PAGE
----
But since last March, Dobrik has been dealing with the aftermath of an allegation, first reported in Insider, that after a member of his squad allegedly sexually assaulted a woman, Dobrik uploaded a video with footage from the night as “a ‘threesome’ plot."

A new documentary by former YouTuber Casey Neistat, which premiered this month at the SXSW film festival, followed Dobrik as he navigated the initial fallout from the incident. As my colleague Kelsey Weekman reported in her review of the film, Dobrik has apologized for his role in the video but also doesn’t really seem to get what he has done wrong, often complaining that he has been “canceled.”

“He might have lost friendships, been dropped by more than a dozen sponsors, and stepped away from some business ventures, but Dobrik’s ‘cancellation’ has not made him any less influential than he was before the backlash,” Weekman wrote, noting that while Dobrik lost 600,000 YouTube subscribers, that number is a minuscule fraction of his audience of more than 18 million.

What Weekman also notes, though, is that Dobrik has been working on a pivot. It seems he may realize that being the face of a channel known for pranks, which Rolling Stone has described as “turning trauma into content,” is bad for business. It’s clear he is slowly trying to shed his “frat boy image,” as Weekman described it. In 2021, he hosted three different family-friendly projects with Discovery Channel and its streaming service Discovery+: a Shark Week special, a dodgeball competition show, and a travel series.

Dobrik isn’t the only YouTuber who became famous through toxic prank culture and now appears to be moving on. Jake and Logan Paul were some of the most notorious YouTubers of the genre, with Logan reaching a level of previously untapped internet infamy after posting a video featuring the body of a man who had died by suicide on his channel. His younger brother, Jake, was actually the more controversial of the two, with a list of scandals, feuds, and allegations so long, it is impossible to mention them all without going off on an impossibly complex tangent.

The Paul brothers’ YouTube brand, though, seems to be slowly dying. That’s not to say they have lost their audience (the brothers have more than 40 million subscribers on YouTube combined), but neither is focusing on the platform that made them famous. Instead, they have turned to boxing. In a 2021 profile with ESPN, Jake said he no longer felt fulfilled by the content game and wanted to diversify his income to ensure his continued relevance and wealth.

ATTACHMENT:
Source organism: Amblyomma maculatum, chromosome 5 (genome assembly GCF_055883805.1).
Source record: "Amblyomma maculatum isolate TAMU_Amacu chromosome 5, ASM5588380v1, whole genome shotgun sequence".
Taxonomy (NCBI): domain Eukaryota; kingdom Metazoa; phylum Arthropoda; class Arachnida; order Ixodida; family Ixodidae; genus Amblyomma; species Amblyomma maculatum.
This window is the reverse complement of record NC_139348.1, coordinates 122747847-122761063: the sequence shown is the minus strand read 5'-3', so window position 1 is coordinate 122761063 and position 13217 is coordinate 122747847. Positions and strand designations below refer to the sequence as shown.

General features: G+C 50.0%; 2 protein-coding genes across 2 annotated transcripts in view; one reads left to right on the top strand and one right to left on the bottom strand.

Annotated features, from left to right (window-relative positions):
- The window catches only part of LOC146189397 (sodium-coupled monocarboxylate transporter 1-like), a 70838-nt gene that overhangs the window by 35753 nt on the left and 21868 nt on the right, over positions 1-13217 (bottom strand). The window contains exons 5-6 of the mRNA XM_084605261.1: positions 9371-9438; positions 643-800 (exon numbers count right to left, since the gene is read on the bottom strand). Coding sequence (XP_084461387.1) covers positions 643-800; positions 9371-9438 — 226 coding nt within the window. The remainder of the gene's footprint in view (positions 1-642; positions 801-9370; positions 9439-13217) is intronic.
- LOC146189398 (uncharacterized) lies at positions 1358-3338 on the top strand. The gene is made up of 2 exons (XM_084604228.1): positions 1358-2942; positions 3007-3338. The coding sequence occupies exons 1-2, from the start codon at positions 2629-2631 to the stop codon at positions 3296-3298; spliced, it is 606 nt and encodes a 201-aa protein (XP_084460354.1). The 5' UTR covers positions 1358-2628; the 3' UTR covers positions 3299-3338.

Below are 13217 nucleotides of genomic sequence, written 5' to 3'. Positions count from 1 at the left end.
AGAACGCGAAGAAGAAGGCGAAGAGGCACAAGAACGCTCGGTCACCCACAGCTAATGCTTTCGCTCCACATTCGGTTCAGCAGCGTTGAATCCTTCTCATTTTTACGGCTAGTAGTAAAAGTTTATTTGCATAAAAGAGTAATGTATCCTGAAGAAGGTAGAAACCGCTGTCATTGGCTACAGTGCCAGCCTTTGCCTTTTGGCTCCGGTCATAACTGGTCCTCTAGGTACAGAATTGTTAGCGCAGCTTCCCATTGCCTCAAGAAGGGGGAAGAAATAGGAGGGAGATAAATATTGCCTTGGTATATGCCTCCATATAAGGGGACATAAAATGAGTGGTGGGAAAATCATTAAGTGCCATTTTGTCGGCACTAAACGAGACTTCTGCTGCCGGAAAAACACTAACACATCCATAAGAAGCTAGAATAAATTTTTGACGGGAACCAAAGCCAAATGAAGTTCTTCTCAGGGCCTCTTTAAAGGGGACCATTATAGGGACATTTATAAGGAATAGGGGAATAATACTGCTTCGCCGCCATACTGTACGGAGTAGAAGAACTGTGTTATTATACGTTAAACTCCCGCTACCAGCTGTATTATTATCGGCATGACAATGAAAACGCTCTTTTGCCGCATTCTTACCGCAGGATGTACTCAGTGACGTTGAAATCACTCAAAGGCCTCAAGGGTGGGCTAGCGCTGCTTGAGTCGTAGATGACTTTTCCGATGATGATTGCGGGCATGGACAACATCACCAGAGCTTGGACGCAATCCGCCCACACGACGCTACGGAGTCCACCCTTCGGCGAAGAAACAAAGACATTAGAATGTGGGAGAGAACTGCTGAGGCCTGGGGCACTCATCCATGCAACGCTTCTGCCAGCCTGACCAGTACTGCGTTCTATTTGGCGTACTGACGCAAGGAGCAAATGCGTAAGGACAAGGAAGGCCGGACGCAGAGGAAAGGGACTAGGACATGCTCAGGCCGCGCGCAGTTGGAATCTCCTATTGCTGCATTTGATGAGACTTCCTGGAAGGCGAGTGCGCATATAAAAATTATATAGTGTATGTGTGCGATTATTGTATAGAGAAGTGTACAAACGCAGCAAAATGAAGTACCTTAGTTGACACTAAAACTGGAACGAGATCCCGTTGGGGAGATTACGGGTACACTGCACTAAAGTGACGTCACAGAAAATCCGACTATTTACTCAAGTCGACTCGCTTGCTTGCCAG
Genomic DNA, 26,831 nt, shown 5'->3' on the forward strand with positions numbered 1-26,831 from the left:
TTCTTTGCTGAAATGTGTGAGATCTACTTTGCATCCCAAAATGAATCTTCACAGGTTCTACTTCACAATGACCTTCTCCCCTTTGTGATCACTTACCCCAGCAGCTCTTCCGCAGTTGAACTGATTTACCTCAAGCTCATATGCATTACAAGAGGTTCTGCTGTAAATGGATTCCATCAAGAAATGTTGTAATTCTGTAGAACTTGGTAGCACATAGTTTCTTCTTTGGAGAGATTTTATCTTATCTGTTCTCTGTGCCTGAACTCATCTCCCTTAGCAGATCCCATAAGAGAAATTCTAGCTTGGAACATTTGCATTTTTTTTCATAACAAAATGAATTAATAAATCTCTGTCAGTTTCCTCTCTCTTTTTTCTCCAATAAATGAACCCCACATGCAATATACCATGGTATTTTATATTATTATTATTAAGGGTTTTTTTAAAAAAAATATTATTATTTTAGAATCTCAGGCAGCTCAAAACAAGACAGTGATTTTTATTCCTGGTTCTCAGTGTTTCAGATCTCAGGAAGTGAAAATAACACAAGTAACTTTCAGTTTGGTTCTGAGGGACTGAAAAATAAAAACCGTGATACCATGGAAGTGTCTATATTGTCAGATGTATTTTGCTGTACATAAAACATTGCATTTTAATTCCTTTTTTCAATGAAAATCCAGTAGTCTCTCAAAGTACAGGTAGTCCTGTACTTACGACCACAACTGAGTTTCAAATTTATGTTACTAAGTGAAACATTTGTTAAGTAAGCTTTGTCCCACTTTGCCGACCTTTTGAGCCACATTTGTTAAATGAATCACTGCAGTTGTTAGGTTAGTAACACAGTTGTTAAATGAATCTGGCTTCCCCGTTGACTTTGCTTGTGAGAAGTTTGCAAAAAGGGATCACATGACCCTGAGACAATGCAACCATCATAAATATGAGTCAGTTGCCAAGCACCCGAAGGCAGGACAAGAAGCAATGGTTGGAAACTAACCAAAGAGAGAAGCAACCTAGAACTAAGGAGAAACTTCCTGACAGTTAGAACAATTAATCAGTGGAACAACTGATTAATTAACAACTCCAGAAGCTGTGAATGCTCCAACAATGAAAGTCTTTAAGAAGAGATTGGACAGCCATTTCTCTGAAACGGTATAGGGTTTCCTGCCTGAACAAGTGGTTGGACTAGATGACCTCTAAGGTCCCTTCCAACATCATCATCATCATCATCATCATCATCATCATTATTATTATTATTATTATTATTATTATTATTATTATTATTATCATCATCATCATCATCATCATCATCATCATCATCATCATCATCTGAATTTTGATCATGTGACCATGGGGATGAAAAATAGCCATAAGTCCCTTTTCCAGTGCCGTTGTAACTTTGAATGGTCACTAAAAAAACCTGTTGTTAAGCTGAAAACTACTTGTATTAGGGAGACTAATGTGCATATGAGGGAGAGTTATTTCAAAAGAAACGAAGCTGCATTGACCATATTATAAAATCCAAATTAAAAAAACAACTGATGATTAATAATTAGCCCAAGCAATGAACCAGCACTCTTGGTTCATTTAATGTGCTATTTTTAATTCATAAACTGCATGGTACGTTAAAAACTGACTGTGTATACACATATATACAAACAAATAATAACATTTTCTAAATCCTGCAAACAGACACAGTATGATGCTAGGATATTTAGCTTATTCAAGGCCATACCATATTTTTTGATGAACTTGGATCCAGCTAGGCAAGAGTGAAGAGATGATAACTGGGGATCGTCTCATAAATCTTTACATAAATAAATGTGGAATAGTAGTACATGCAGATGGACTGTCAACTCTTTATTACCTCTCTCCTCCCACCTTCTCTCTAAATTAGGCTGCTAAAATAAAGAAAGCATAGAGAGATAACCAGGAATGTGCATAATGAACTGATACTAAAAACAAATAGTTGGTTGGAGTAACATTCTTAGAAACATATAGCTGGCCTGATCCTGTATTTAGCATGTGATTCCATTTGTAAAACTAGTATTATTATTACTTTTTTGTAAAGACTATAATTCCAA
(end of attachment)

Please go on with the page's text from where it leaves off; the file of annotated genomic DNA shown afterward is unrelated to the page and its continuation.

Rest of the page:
“An influencer, take away their Instagram, take away their TikTok, take away their YouTube, they’re f---ed,” he told the reporter. “What are they going to do? That’s an influencer. If you could take away all their social media profiles and they can still do whatever it is that they do, they’re not an influencer then. They’re a celebrity.”

Diversifying their revenue streams is something that many major content creators in every industry have been attempting over the past few years. Many are doing so not just because they are frustrated with the platforms, as some influencers described to me earlier this year, but because they are tired of the content creation grind. YouTubers, many of whom felt pressure to share every facet of their lives for years, are hitting a level of burnout that feels unsustainable.

YouTubers, many of whom felt pressure to share every facet of their lives for years, are hitting a level of burnout that feels unsustainable.

YouTube star Emma Chamberlain has been vocal about the mental toll her career has taken on her and has pursued new ventures like a podcast, Anything Goes, and a coffee brand over the past few years. In 2021, she took a hiatus from her YouTube channel, citing burnout, and in a recent interview with the Cut, she spoke candidly about her struggles balancing her career with her personal life.

“Sometimes I feel like a zoo animal with everyone looking at me,” she said. “It’s intimidating, uncomfortable, and everyone has something to say. And half of the time, the things they say aren’t very nice. People want to know about parts of my life that I don’t want to share and you feel like there’s nowhere to run. But there is a place to run: You can quit! But you don’t want to quit, because it’s your dream and there are so many beautiful and amazing things about it. I love this and I wouldn’t want to do anything else, but fuck it’s hard.”